Latest Protein folding Stories
Proteins are the molecular building blocks and machinery of cells and involved in practically all biological processes.
Scientists from the Florida campus of The Scripps Research Institute have identified a single prion protein that causes neuronal death similar to that seen in “mad cow” disease, but is at least 10 times more lethal than larger prion species.
Defective proteins that are not disposed of by the body can cause diseases such as Alzheimer's or Parkinson's.
Two related studies from Northwestern University offer new strategies for tackling the challenges of preventing and treating diseases of protein folding, such as Alzheimer's, Parkinson's and Huntington's diseases, amyotrophic lateral sclerosis (ALS), cancer, cystic fibrosis and type 2 diabetes.
The binding of proteins to various substrates in a biological system is a basic but essential process to maintain the function of living things.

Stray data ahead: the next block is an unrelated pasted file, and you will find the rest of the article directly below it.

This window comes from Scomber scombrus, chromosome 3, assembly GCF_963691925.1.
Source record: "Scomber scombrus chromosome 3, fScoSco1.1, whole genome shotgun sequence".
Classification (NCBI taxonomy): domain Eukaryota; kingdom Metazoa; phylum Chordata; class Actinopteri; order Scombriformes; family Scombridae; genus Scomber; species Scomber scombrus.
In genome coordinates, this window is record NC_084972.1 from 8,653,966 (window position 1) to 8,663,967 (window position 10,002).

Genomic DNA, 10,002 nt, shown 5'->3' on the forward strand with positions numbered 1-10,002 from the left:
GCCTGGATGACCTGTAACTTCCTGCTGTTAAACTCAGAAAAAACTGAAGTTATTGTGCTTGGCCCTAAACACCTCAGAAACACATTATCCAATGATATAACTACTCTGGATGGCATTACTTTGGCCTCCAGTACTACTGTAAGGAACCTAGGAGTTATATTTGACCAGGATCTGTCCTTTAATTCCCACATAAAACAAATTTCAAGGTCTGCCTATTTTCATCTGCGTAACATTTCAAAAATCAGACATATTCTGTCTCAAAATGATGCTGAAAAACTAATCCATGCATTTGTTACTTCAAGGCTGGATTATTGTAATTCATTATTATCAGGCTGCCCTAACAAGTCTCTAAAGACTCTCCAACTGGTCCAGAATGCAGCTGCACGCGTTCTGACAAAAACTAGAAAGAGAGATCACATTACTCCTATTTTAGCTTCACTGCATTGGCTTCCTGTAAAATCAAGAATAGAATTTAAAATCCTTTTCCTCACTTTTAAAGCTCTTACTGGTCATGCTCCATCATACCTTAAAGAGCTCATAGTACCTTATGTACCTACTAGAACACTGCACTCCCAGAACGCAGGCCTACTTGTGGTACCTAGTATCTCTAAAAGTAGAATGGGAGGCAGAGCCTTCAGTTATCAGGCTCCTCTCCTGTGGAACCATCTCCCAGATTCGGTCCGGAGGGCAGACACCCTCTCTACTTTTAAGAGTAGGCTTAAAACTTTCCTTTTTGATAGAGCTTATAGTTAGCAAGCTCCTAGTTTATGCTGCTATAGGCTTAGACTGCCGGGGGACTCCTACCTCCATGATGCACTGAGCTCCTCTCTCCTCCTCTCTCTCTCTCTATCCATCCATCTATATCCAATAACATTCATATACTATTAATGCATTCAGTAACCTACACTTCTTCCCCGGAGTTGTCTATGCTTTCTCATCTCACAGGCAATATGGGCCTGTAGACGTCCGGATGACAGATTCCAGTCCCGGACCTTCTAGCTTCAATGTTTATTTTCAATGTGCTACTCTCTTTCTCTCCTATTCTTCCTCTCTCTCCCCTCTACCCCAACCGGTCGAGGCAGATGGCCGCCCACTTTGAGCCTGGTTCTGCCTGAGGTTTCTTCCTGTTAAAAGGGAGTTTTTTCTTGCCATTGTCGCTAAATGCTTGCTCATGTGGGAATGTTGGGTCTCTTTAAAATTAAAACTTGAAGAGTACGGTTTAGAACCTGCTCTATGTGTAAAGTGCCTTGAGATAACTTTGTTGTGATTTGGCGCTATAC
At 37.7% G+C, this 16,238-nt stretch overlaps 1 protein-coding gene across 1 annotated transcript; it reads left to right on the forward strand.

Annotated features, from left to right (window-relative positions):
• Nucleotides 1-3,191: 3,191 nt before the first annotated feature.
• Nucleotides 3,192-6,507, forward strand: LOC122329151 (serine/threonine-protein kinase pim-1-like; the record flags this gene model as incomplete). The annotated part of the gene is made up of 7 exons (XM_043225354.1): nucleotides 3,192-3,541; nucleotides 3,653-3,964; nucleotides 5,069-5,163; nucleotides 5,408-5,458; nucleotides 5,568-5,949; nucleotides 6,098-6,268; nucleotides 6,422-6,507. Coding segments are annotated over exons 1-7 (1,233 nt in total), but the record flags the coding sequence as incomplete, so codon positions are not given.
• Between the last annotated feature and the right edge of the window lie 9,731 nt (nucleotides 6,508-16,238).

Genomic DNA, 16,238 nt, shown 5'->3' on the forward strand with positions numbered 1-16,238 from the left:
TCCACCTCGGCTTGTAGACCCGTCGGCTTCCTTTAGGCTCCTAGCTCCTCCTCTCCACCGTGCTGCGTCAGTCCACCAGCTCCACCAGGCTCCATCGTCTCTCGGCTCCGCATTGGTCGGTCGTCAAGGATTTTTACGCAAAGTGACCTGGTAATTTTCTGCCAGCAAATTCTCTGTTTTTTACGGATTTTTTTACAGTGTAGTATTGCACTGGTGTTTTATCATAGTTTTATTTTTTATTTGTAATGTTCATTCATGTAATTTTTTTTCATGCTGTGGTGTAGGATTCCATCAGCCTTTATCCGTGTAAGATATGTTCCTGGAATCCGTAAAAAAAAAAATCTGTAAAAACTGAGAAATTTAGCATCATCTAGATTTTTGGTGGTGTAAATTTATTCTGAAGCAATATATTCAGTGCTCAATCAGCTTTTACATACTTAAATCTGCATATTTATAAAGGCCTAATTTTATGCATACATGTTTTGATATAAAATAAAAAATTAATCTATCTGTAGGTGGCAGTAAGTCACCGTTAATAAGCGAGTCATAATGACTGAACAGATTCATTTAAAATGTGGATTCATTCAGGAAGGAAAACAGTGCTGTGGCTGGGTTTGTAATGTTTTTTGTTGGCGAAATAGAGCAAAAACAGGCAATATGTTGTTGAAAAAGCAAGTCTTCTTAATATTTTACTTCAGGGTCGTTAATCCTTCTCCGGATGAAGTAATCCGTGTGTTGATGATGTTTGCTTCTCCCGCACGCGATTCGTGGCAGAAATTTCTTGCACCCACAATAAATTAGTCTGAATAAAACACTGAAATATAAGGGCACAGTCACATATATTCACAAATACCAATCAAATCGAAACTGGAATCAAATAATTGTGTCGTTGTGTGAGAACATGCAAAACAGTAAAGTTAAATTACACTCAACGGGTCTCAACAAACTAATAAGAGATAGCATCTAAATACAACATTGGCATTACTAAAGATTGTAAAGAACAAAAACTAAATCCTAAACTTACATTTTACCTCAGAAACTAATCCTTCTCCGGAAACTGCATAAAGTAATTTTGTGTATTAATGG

A protein's function depends on both the chains of molecules it is made of and the way those chains are folded.
A research team led by biochemist Scott Garman at the University of Massachusetts Amherst has discovered a key interaction at the heart of a promising new treatment for a rare childhood metabolic disorder known as Fabry disease.
Researchers at the RIKEN Brain Science Institute (BSI) have discovered a key mechanism responsible for selectively degrading aggregates of ubiquitinated proteins from the cell.
An Oak Ridge National Laboratory invention able to quickly predict three-dimensional structure of protein could have huge implications for drug discovery and human health.
In a kind of molecular gymnastics, scientists at the University of North Carolina at Chapel Hill School of Medicine have devised a gene therapy cocktail that has the potential to treat some inherited diseases associated with "misfolded" proteins.